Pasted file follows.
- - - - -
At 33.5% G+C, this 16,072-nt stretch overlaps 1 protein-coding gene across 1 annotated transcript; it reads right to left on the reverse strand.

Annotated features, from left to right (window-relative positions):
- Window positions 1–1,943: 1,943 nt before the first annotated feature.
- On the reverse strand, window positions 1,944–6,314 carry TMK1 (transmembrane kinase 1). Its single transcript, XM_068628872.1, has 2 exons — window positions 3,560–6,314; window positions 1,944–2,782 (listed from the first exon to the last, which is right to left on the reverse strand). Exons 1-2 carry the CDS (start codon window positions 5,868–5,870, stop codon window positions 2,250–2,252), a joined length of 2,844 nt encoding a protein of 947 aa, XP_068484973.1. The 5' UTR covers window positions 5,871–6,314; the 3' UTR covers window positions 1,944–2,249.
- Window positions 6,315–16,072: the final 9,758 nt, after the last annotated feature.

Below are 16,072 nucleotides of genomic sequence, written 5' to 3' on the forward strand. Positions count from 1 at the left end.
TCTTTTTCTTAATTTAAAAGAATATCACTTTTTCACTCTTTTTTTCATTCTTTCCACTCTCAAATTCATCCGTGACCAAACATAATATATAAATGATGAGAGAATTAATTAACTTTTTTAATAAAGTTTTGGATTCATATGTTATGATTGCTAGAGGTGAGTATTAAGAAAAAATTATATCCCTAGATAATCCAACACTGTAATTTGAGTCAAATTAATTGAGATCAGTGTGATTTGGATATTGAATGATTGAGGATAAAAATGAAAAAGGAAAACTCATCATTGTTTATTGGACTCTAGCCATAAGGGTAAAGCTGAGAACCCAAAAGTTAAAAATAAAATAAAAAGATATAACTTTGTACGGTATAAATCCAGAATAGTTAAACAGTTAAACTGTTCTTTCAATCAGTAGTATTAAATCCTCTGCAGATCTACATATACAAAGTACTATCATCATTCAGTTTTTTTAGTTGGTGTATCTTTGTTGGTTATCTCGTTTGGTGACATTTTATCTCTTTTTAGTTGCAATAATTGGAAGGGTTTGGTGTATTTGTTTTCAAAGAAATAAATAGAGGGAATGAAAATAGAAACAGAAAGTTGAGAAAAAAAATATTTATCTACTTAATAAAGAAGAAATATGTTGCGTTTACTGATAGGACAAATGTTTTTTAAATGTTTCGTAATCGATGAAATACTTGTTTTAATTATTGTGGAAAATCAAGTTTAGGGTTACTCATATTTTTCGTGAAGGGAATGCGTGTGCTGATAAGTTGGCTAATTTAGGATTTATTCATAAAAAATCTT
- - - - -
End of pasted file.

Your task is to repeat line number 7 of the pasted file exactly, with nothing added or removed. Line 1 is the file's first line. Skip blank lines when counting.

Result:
TCTTTTTCTTAATTTAAAAGAATATCACTTTTTCACTCTTTTTTTCATTCTTTCCACTCTCAAATTCATCCGTGACCAAACATAATATATAAATGATGAGAGAATTAATTAACTTTTTTAATAAAGTTTTGGATTCATATGTTATGATTGCTAGAGGTGAGTATTAAGAAAAAATTATATCCCTAGATAATCCAACACTGTAATTTGAGTCAAATTAATTGAGATCAGTGTGATTTGGATATTGAATGATTGAGGATAAAAATGAAAAAGGAAAACTCATCATTGTTTATTGGACTCTAGCCATAAGGGTAAAGCTGAGAACCCAAAAGTTAAAAATAAAATAAAAAGATATAACTTTGTACGGTATAAATCCAGAATAGTTAAACAGTTAAACTGTTCTTTCAATCAGTAGTATTAAATCCTCTGCAGATCTACATATACAAAGTACTATCATCATTCAGTTTTTTTAGTTGGTGTATCTTTGTTGGTTATCTCGTTTGGTGACATTTTATCTCTTTTTAGTTGCAATAATTGGAAGGGTTTGGTGTATTTGTTTTCAAAGAAATAAATAGAGGGAATGAAAATAGAAACAGAAAGTTGAGAAAAAAAATATTTATCTACTTAATAAAGAAGAAATATGTTGCGTTTACTGATAGGACAAATGTTTTTTAAATGTTTCGTAATCGATGAAATACTTGTTTTAATTATTGTGGAAAATCAAGTTTAGGGTTACTCATATTTTTCGTGAAGGGAATGCGTGTGCTGATAAGTTGGCTAATTTAGGATTTATTCATAAAAAATCTT